Idiosyncratic Drug-induced Liver Injury Study

Formerly: Hepatic Adverse Drug Reactions Study

The international Drug-induced Liver Injury Consortium (iDILIC), a multi-national research group led jointly by Professor Ann Daly, Newcastle University and Dr Guruprasad Aithal, Nottingham Digestive Diseases Centre: NIHR Biomedical Research Unit is studying the genetic susceptibility to idiosyncratic drug-induced liver injury. The UK arm of the study, DILIGEN, is a portfolio study adopted by Comprehensive Local Research Networks (CLRN) nationally.

The study, involves collecting DNA from cases and suitable controls for a genome wide association study (GWAS) with the aim of identifying polymorphisms predictive of the development of drug-related liver injury and hence allowing the possibility of prevention. We will be grateful to physicians treating idiosyncratic drug-induced liver injury cases, particularly BSG members, to put us in contact with suitable patients.

Patient who developed one of the following due to drug-induced liver injury are suitable to be included:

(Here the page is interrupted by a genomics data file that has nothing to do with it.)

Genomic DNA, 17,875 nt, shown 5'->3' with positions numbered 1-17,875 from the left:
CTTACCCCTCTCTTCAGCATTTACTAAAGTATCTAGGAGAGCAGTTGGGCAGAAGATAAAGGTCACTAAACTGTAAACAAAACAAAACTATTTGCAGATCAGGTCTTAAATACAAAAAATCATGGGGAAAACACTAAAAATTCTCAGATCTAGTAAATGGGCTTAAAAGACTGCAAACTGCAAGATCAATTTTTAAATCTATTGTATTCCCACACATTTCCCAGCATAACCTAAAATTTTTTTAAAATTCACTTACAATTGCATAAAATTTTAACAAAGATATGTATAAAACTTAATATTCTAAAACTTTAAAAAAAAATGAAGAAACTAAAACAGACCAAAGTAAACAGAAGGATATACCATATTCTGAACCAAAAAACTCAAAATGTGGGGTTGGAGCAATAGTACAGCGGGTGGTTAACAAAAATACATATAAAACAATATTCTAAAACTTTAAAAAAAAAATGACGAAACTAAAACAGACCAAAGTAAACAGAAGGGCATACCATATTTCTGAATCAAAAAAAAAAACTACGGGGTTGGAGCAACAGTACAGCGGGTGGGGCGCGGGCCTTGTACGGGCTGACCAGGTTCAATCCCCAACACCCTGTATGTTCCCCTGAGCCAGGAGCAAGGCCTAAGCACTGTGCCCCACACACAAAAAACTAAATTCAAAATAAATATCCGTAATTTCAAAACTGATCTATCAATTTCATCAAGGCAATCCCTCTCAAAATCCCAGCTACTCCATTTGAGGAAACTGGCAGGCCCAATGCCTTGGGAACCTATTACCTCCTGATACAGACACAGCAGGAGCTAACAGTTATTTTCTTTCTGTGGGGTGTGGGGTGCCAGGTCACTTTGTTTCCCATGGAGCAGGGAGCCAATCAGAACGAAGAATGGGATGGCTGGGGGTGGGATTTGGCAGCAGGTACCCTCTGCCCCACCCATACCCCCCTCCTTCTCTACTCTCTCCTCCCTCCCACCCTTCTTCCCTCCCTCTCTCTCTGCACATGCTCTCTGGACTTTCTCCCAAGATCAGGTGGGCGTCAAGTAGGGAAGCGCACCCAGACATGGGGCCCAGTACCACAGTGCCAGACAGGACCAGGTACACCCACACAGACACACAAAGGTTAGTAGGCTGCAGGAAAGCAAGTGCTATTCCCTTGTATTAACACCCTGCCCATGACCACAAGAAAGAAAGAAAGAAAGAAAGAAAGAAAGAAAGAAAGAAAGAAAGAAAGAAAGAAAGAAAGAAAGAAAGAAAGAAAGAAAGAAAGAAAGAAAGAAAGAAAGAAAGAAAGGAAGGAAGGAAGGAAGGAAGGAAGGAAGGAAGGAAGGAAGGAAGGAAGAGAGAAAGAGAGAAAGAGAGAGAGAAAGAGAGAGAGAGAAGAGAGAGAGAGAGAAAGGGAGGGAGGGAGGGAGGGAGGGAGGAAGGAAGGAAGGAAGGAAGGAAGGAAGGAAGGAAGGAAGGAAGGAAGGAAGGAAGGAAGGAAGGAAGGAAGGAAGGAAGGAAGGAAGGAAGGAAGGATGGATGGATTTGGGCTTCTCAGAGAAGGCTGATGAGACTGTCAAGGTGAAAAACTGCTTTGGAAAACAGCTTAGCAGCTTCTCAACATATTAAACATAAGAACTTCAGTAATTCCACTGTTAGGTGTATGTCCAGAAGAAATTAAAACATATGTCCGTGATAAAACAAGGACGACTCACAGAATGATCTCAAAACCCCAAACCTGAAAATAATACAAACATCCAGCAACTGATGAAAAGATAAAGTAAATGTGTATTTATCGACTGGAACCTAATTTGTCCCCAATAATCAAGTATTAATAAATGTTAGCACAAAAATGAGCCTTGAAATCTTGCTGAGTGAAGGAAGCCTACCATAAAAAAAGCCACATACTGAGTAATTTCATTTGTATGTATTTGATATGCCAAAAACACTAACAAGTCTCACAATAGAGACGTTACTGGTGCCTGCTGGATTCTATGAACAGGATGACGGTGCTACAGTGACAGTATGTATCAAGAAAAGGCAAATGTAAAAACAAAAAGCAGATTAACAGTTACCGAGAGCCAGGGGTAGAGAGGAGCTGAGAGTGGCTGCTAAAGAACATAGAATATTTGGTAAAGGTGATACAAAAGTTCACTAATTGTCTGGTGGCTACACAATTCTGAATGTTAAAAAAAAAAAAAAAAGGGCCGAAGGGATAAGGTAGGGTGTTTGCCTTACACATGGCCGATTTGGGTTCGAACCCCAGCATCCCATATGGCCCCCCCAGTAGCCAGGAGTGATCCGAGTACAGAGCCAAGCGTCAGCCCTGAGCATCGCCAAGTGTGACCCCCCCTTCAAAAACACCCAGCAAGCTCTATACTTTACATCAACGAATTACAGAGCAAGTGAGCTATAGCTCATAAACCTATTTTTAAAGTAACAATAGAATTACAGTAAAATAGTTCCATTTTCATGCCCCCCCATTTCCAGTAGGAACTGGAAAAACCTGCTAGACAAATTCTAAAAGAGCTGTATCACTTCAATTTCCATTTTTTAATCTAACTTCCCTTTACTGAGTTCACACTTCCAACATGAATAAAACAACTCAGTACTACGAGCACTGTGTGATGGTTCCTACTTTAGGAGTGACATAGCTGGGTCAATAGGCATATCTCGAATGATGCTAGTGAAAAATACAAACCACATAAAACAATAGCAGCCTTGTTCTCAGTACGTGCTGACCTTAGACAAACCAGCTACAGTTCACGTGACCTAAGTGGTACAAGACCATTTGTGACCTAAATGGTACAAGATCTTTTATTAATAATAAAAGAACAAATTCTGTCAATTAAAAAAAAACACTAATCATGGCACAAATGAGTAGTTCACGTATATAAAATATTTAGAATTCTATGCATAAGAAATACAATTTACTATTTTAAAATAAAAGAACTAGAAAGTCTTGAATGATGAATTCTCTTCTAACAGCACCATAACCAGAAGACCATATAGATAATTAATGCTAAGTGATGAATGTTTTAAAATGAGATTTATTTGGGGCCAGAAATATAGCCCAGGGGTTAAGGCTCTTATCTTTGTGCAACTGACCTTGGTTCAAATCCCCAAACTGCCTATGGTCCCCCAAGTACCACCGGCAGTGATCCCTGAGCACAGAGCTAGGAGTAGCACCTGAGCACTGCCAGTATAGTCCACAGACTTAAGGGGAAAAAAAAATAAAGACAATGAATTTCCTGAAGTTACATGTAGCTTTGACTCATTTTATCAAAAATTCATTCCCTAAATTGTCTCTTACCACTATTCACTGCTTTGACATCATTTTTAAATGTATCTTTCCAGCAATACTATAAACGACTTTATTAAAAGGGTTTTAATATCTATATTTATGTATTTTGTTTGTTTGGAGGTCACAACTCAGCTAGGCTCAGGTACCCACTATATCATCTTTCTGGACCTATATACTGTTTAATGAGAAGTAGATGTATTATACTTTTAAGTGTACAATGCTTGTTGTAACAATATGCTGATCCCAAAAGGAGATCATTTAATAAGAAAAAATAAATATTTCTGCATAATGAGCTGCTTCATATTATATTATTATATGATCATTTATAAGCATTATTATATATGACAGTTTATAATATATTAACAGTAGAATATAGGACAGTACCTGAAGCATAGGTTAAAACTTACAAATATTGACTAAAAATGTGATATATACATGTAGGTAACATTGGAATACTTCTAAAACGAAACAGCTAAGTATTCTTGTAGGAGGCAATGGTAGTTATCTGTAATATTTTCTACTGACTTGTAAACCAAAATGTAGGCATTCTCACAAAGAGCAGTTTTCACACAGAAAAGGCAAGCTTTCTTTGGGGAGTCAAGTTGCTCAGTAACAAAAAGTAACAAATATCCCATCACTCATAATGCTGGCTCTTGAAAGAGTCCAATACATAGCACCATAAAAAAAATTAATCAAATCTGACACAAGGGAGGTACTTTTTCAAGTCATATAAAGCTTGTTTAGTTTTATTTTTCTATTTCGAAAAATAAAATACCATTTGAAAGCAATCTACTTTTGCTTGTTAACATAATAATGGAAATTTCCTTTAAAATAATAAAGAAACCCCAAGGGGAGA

• >5-fold elevation above the upper limit of normal (ULN) of alanine transaminase (ALT) (or aspartate transaminase; AST when ALT is unavailable)
  • >2-fold elevation above the ULN for alkaline phosphatase (ALP) (when there is no bony cause for rise in ALP)
  • >3-fold elevation in ALT plus bilirubin elevation exceeding 2x UL

If any patients under your care either in the past or currently have suffered drug-induced liver injury relating to any prescribed drug, please contact our Research Nurse, Suzanne Henry, on the following telephone number: 0115 9249924 x  64415; Mobile Number 07595284870 or email: This e-mail address is being protected from spambots. You need JavaScript enabled to view it . We will send you a letter to send to the potential case together with a patient information sheet which includes a form to indicate interest in the study. If the patient then returns the form to us, we will then arrange with your CLRN for a research nurse to visit him/her to collect a blood sample or saliva for DNA preparation.

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